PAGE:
Review – Dragon Quest Builders 2

Dragon Quest Builders came out in 2016 and shocked me and everyone else who played it. We were expecting for a cash grab, something trying to ride on Minecraft‘s coattails, but what we ended up getting was a surprisingly deep mix between an action RPG, a slice-of-life simulator, and, of course, Minecraft. The plot was so good and the missions were so well-explained that you felt motivated to give your all and build the best city you could possibly think of. It was flawed, without a doubt, but still very enjoyable. So much so that I actually bought it twice: once for the PS4 and also for the Switch. When Square Enix announced a sequel, I was ecstatic as I knew there was a lot of room for improvements and additions to the formula. I played Dragon Quest Builders 2 at E3 2019 and had a great time with it, but that demo didn’t showcase a tenth of what the actual game had to offer. Now that I have played the full release of Dragon Quest Builders 2 for longer than I should, I can tell that this is how you do a proper sequel.


Am I playing Diablo?

Dragon Quest Builders 2 starts off with a bang. After a brief tutorial inside an enemy ship, you wake up on a deserted island with three other people: your token Akira Toriyama-esque “edgy frenemy”, a bossy girl, and a magical spirit. The spirit grants you the entire island for you to freely build whatever you want and create an actual civilization out of it. The game’s story is more straightforward than before, as everything revolves around gathering new materials and inhabitants to populate your island, creating districts, touristic attractions, messing with the nature, and so on. This main island acts as the main world of the game, its hub world, and its postgame campaign all at once. More on that later.

That doesn’t mean that Dragon Quest Builders 2 doesn’t have traditional campaigns and smaller civilizations to rebuild like those featured in its predecessor. Those are still the main story bits of the game and they feature detailed plots and very well-written characters. But you don’t go there with the intention of saving the day. You go to these islands solely looking for materials for your Island of Awakening, such as minerals and seeds. You’ll also be looking for inhabitants willing to join your “Make My Island Great Again” campaign, but need to save them from an evil curse or army before doing so. It sounds convoluted, but it makes sense once you start playing it.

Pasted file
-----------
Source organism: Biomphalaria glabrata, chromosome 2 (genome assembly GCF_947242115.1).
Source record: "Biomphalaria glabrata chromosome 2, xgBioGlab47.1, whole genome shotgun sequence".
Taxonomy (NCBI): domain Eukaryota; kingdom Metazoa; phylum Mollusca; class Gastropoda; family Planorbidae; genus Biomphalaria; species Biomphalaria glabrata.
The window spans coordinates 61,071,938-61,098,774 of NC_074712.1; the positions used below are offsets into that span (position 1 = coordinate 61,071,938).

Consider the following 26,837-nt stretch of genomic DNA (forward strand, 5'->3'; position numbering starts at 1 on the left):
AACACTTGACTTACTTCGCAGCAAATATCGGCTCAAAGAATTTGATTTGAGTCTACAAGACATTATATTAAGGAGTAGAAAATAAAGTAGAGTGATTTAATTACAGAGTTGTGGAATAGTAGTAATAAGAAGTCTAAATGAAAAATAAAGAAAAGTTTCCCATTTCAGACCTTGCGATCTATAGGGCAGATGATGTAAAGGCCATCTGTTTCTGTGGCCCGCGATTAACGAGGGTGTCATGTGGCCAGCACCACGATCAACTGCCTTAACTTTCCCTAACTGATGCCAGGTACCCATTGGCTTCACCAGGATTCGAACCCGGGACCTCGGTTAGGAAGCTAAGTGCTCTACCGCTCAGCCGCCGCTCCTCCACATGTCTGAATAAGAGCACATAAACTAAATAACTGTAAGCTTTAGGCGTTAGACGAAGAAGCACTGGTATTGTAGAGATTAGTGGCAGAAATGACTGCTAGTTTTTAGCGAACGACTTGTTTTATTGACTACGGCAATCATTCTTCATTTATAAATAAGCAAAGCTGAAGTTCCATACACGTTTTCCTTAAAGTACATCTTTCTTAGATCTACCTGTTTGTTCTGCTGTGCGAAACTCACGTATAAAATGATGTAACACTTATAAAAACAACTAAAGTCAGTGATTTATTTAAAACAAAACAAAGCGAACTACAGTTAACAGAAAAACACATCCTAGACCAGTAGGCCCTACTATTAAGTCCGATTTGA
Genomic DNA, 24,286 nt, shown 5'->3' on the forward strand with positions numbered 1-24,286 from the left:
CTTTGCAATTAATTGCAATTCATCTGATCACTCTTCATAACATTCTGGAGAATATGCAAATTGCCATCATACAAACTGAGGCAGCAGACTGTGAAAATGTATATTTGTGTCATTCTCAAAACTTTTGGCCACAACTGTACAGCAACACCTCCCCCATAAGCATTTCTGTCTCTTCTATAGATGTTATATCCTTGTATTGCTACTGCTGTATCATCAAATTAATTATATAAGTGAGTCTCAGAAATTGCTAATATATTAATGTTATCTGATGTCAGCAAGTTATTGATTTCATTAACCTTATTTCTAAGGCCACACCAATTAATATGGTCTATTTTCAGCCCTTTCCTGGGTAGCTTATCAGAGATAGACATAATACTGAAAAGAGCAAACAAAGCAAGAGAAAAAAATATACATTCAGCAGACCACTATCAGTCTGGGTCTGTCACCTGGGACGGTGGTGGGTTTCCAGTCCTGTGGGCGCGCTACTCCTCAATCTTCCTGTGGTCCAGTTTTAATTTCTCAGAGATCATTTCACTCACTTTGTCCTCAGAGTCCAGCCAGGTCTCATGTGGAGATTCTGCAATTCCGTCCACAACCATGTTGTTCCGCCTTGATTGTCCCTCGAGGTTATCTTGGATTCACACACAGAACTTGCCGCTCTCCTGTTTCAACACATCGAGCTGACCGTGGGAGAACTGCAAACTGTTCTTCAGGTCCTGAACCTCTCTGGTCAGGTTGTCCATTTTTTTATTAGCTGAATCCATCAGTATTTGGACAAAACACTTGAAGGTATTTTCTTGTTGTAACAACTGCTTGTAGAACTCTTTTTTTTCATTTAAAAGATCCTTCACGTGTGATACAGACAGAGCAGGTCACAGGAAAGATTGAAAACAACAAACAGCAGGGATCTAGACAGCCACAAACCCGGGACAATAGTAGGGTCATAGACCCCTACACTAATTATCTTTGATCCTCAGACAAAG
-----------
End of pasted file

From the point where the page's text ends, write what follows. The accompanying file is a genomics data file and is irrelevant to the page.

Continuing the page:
Oh Em Gee guuuuuuurl!

The original Dragon Quest Builders featured campaigns with a huge emphasis on construction, but also a ton of emphasis on the game’s shallow yet efficient combat. While there is still a lot of combat in here, it has been sidelined in favor of a bigger emphasis on building stuff for everyone. Your edgy frenemy will always be at your side helping you fight against monsters and bosses. Since he will always be much stronger than you, you will never have a lot of trouble in these sections.

The campaigns act out in a predictable but effective manner. You start off with a little town in shambles. You proceed to rebuild it and level it up once, with the populace’s gratitude acting as the town’s experience points. Once you level it up, you recruit more inhabitants and do more favors for them until the big bad guy from said island shows up and does something that will demoralize the entire population. You will then decide to build a gigantic structure in order to revive everyone’s spirits, but thankfully enough, everyone will help out in this building process. You don’t even need to place a single block in these segments and the game actually encourages you to mind your own business while everyone else does the dirty work. You then finish the structure, beat the boss, talk to everyone to see who wants to go back to your island, and the chapter is finished. It sounds like a short premise, but each chapter lasts for dozens of hours.


The bestest boy.

You can access the main hub, the Island of Awakening, in between missions or after the main story. People will still ask for favors there, but they will be less frequent, with the game actively telling you to rebuild it as you want to. In order to acquire materials, you have the option to visit some smaller randomly generated islands and partake in a little exploring minigame. You will be given a list of objects to find in said island, and once you complete said list, you will receive an infinite amount of a specific building material that’s crucial to your building, such as iron, rocks, cord, and so on.

You can also unlock new types of furniture at the Island of Awakening by spending gratitude points, meaning that you’re not forced to do menial sidequests in the main campaign in order to unlock crucial building materials. Those two things vastly improve the post-game sandbox mode, as you’re given way more freedom to build the world as you please, with a big population walking around to make you feel like you’re actually creating a civilization from scratch.